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| Last Updated:01/02/2019

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Kanpur’s famous leather units inching towards closure

Demonetisation hit them hard and local sales plummeted. Then, the crackdown on cow slaughter affected the supply of raw material and now, the National Green Tribunal’s (NGT) order on removing all polluting units along the Ganga is sounding the death knell for the leather industry in Kanpur.


Kanpur — once Cawnpore, the Manchester of the East — is facing troubled times with over 200 of the 700 odd tanneries having shut down. The remaining ones are in crisis. The fate of over four lakh people working in this industry also faces an uncertain future.


Taj Alam, president of the UP Leather Association, said, “Even if all 700-odd tanneries are shut down, effluents will still continue to pollute the Ganga as the problem does not end with us. We discharge merely 15 to 20 percent effluents, while the rest is untreated domestic sewage. Apart from the leather industry, as many as 30,000 small and medium enterprises consisting of battery plants, chemical and detergent units, dyeing units, textile mills and metallurgical units are situated on various small towns on the banks of the Ganga. It is only the leather business which is being targeted.”


Naiyar Jamal, of Kanpur Tanneries Association, too, said that the industry is being asked to pay for inefficiency of the state administration.


“UP Jal Nigam takes money from each one of us for the operation and maintenance of the treatment plant, yet there is been no upgradation of it for more than two decades. The old plant had the capacity to treat 175 tanneries in 1996, after which more than 500 more tanneries have come up. No work on capacity building has been done and in the meantime the old plant has started overflowing,” he pointed out.


Apart from green issues, the crackdown on cow slaughter has also hit the industry in a big way and those in the industry claim that they have taken a 50 per cent hit because of this.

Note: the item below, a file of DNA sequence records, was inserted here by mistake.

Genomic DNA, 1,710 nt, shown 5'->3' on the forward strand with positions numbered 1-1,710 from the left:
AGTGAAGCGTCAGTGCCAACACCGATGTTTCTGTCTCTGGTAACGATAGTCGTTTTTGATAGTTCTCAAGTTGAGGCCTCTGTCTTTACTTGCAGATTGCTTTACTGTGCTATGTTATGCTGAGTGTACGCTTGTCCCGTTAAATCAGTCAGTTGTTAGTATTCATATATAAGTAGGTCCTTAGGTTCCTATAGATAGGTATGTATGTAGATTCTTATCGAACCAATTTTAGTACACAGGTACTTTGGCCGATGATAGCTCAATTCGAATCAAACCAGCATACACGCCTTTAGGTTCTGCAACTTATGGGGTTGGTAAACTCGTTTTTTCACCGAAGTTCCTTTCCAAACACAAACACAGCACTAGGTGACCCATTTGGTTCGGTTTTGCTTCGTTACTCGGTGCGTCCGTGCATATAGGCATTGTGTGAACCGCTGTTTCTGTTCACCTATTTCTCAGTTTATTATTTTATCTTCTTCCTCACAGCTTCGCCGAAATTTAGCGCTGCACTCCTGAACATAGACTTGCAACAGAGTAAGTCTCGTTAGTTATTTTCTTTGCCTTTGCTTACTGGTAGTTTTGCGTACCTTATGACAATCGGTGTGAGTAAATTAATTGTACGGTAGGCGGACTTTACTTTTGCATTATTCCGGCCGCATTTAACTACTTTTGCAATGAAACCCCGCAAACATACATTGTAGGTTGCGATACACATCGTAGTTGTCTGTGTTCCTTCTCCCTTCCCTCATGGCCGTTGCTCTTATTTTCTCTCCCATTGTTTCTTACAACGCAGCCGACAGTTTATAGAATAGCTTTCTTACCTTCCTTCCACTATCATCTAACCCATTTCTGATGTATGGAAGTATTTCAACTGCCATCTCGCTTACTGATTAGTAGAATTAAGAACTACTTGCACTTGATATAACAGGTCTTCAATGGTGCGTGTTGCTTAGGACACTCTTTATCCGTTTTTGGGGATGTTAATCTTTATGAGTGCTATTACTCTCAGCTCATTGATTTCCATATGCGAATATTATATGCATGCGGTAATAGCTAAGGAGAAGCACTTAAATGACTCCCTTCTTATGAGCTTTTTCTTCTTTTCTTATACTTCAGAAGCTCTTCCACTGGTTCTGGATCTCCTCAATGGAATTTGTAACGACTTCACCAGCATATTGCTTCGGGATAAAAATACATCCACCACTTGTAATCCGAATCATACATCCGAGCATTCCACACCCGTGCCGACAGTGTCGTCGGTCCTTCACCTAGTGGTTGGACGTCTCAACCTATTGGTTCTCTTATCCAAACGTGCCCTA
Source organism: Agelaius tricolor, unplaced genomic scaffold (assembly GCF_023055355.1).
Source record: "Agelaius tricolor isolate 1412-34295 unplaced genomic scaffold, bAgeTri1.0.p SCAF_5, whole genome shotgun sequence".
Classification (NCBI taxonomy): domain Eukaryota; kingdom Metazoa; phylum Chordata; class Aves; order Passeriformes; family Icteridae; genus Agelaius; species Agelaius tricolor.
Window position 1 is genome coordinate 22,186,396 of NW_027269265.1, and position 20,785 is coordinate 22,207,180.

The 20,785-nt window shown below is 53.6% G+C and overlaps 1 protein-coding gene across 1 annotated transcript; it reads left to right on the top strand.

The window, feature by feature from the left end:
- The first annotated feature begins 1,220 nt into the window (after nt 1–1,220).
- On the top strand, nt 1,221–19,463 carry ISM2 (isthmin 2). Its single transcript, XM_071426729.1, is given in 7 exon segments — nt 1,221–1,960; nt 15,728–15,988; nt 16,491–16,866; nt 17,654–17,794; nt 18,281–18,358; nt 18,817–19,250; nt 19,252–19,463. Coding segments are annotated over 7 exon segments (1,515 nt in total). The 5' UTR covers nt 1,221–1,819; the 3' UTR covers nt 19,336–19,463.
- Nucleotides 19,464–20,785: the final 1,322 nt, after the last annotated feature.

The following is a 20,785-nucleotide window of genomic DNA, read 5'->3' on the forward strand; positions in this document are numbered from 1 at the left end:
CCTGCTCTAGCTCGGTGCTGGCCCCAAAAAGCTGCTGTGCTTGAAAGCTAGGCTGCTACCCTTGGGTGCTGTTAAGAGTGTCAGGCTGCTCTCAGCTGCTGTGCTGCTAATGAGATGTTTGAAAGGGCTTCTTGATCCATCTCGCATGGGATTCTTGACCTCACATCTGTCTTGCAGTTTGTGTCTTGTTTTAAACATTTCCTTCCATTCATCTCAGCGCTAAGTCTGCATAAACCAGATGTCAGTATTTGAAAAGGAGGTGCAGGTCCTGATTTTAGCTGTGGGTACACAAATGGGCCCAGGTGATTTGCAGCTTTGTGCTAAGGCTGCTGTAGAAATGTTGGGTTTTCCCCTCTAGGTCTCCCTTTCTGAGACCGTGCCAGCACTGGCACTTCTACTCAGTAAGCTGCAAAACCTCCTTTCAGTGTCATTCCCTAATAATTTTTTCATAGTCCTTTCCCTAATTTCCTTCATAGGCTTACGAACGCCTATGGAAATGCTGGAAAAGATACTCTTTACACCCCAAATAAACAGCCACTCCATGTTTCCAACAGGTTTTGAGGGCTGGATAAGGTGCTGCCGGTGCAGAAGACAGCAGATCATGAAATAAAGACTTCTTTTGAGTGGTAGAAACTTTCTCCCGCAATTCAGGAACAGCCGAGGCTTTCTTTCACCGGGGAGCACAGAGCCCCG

“There is a scarcity of raw material. People in the business are afraid of cow vigilantes and we are cancelling orders now because of this. If the situation does not improve, our turnover will be less than 50 per cent this year,” said a tannery owner who did not want to be named.


A member of the Council for Leather Exports, however, put the impact on the leather industry at a much higher 80 per cent. Some tanneries are planning to migrate to “safer” cities outside UP.


“It is not easy to migrate since that will involve shifting the skilled labour and families. But, if the situation does not improve, we will not have any other option,” said a senior-level official of Super House Tanneries.


Kanpur alone accounts for almost 40 per cent of the country’s leather exports and Germany is one of the biggest buyers. It earns foreign exchange worth `6,000 crore.


Jajmau, which is the hub of the leather industry and has hundreds of families working from inside their homes, cleaning the hides with chemicals and then selling them on to tanneries, reflects the state of affairs.


Several families have lost their livelihood due to scarce supply of hides, children have been taken away from schools and women are working as domestic help.